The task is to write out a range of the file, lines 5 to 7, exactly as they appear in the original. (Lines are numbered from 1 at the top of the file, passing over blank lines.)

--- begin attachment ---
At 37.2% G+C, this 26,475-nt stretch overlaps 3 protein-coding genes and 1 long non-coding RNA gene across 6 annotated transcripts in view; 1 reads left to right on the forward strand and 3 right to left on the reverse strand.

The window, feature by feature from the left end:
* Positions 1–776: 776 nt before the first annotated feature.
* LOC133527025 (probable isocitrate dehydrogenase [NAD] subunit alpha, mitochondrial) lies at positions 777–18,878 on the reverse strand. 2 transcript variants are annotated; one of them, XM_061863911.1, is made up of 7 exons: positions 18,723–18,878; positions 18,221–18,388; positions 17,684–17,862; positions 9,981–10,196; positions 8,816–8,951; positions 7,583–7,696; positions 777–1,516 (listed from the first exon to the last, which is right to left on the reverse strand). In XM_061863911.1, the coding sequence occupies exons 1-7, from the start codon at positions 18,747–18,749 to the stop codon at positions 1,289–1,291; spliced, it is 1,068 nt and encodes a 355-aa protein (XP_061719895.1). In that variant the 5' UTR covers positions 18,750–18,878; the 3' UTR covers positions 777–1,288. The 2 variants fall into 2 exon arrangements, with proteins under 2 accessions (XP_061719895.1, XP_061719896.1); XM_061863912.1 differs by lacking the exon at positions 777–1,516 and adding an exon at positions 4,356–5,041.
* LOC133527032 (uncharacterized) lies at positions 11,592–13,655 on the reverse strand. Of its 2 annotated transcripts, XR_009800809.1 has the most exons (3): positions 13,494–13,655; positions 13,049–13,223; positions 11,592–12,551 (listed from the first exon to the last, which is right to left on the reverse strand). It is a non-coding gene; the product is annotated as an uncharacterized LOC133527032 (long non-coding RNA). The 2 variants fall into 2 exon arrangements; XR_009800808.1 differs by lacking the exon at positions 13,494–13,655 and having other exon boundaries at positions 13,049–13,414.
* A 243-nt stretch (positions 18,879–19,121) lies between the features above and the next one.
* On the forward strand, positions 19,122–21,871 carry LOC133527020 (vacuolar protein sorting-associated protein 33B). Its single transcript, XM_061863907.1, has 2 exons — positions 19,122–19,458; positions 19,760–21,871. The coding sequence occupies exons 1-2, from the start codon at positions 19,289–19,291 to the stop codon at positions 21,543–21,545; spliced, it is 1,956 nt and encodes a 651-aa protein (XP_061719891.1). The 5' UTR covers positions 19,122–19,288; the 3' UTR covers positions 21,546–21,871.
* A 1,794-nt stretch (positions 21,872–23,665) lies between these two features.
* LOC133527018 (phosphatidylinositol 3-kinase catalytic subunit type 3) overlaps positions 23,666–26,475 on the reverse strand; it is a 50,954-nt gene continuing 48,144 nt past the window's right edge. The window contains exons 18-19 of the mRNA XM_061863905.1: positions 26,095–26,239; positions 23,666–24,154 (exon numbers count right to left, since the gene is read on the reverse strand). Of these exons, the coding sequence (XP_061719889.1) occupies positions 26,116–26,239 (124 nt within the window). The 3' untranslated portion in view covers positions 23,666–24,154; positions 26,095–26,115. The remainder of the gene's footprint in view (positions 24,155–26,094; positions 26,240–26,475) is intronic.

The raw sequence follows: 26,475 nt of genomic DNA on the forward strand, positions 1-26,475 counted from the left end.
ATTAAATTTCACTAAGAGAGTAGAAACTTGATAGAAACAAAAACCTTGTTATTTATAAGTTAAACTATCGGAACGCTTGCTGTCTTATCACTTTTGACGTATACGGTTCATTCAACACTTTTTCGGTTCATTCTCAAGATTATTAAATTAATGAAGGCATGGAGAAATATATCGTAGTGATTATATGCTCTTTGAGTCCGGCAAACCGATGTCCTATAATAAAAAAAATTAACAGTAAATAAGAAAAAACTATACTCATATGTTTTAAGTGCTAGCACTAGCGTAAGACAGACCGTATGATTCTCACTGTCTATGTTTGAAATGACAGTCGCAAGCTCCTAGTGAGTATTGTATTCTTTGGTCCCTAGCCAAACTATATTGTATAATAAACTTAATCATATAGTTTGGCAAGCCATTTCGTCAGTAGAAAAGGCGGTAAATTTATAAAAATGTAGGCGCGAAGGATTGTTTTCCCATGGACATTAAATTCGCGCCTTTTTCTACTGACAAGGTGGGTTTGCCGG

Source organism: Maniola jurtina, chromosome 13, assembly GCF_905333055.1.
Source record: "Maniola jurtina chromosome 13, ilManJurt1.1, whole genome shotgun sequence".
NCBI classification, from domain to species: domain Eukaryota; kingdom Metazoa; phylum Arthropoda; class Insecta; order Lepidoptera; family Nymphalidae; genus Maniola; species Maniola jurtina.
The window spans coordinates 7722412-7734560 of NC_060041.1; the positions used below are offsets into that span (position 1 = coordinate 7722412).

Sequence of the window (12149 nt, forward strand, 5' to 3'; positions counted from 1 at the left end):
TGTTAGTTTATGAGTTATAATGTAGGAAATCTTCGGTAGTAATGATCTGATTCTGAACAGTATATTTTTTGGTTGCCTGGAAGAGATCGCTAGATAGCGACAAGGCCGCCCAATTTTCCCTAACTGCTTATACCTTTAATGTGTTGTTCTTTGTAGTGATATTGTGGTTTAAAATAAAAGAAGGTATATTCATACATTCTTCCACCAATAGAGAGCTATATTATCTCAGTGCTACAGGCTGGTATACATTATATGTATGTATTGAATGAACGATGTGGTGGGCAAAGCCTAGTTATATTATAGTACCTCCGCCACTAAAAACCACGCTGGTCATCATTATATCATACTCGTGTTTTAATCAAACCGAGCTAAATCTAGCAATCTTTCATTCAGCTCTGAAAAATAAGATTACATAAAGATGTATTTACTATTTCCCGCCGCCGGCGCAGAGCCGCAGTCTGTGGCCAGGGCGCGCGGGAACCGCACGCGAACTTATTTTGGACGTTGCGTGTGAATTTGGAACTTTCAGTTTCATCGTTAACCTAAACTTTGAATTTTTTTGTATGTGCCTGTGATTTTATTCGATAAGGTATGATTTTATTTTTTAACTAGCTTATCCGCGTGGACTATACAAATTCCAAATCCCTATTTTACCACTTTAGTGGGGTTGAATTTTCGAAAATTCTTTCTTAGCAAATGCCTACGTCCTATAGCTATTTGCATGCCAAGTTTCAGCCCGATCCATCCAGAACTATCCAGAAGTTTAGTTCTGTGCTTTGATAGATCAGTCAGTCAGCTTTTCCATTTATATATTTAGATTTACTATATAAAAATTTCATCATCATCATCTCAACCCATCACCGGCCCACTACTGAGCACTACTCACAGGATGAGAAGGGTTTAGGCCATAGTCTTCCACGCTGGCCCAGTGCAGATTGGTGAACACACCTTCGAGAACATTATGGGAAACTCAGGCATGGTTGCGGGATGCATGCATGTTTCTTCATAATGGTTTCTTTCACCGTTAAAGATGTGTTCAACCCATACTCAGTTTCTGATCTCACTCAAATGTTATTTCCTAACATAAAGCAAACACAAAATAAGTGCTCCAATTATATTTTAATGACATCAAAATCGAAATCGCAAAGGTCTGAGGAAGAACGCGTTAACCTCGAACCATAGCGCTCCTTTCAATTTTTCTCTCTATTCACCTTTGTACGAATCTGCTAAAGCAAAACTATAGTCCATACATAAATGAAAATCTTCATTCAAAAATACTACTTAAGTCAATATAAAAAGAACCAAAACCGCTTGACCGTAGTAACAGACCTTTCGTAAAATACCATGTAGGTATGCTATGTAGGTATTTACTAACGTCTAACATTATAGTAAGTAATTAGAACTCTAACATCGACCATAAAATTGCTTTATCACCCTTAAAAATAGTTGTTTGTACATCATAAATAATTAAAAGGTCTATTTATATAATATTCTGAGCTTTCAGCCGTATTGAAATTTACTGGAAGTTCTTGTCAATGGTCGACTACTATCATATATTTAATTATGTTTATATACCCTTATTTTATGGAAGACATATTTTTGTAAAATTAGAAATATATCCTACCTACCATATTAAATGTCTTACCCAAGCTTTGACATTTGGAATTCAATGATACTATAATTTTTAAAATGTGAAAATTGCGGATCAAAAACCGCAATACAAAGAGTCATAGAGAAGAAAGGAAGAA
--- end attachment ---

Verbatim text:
* LOC133527032 (uncharacterized) lies at positions 11,592–13,655 on the reverse strand. Of its 2 annotated transcripts, XR_009800809.1 has the most exons (3): positions 13,494–13,655; positions 13,049–13,223; positions 11,592–12,551 (listed from the first exon to the last, which is right to left on the reverse strand). It is a non-coding gene; the product is annotated as an uncharacterized LOC133527032 (long non-coding RNA). The 2 variants fall into 2 exon arrangements; XR_009800808.1 differs by lacking the exon at positions 13,494–13,655 and having other exon boundaries at positions 13,049–13,414.
* A 243-nt stretch (positions 18,879–19,121) lies between the features above and the next one.
* On the forward strand, positions 19,122–21,871 carry LOC133527020 (vacuolar protein sorting-associated protein 33B). Its single transcript, XM_061863907.1, has 2 exons — positions 19,122–19,458; positions 19,760–21,871. The coding sequence occupies exons 1-2, from the start codon at positions 19,289–19,291 to the stop codon at positions 21,543–21,545; spliced, it is 1,956 nt and encodes a 651-aa protein (XP_061719891.1). The 5' UTR covers positions 19,122–19,288; the 3' UTR covers positions 21,546–21,871.